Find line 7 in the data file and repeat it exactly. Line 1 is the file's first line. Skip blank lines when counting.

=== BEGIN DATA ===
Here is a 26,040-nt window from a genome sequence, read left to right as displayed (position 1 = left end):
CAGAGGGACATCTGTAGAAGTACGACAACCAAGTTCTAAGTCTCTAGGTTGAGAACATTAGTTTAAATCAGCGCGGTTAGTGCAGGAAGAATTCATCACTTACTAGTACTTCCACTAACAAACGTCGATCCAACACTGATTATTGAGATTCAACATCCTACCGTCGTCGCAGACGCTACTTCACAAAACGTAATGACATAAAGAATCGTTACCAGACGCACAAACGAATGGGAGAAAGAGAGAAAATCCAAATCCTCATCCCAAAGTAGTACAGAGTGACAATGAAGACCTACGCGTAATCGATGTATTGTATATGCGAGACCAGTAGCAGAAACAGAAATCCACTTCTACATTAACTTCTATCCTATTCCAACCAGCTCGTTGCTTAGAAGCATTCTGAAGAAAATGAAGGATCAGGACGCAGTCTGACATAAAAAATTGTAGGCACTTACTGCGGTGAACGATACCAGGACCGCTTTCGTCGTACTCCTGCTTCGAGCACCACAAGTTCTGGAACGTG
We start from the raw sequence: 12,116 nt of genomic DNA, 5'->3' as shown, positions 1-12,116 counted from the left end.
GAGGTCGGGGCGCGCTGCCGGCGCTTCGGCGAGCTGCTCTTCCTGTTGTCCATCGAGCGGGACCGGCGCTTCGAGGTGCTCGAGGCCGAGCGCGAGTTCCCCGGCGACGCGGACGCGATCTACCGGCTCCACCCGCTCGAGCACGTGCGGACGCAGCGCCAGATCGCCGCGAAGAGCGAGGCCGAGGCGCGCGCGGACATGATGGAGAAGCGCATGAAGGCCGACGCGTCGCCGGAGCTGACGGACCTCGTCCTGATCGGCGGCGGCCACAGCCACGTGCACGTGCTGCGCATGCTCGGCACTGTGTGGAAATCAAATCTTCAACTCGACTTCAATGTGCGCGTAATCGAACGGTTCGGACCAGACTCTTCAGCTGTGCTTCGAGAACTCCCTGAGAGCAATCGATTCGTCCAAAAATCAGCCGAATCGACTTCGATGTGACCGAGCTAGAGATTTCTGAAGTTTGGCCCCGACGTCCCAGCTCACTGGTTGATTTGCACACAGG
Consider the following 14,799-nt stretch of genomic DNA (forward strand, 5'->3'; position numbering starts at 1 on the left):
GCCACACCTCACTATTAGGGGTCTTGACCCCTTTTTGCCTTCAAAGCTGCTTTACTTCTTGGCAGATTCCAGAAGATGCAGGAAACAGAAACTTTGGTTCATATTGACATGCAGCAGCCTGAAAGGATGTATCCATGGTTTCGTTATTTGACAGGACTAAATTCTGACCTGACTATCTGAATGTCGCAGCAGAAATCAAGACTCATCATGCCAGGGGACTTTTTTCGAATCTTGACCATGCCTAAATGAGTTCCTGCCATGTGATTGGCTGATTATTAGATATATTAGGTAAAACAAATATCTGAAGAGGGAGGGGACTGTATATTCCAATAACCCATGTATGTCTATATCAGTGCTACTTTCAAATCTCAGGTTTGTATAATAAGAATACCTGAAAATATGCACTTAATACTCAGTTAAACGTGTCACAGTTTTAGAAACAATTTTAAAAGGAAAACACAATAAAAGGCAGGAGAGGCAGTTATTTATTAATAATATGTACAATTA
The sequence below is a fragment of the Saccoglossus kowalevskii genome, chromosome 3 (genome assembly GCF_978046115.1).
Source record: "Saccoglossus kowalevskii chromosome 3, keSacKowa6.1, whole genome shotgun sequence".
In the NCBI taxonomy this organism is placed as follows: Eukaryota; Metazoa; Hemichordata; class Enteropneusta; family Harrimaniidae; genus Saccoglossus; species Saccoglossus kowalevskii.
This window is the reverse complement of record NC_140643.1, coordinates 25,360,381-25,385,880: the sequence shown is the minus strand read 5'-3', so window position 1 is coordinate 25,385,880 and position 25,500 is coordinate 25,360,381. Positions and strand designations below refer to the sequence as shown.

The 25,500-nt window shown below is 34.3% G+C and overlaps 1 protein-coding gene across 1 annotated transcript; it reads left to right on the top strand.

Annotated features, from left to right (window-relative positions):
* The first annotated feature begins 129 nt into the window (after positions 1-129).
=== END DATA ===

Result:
The sequence below is a fragment of the Saccoglossus kowalevskii genome, chromosome 3 (genome assembly GCF_978046115.1).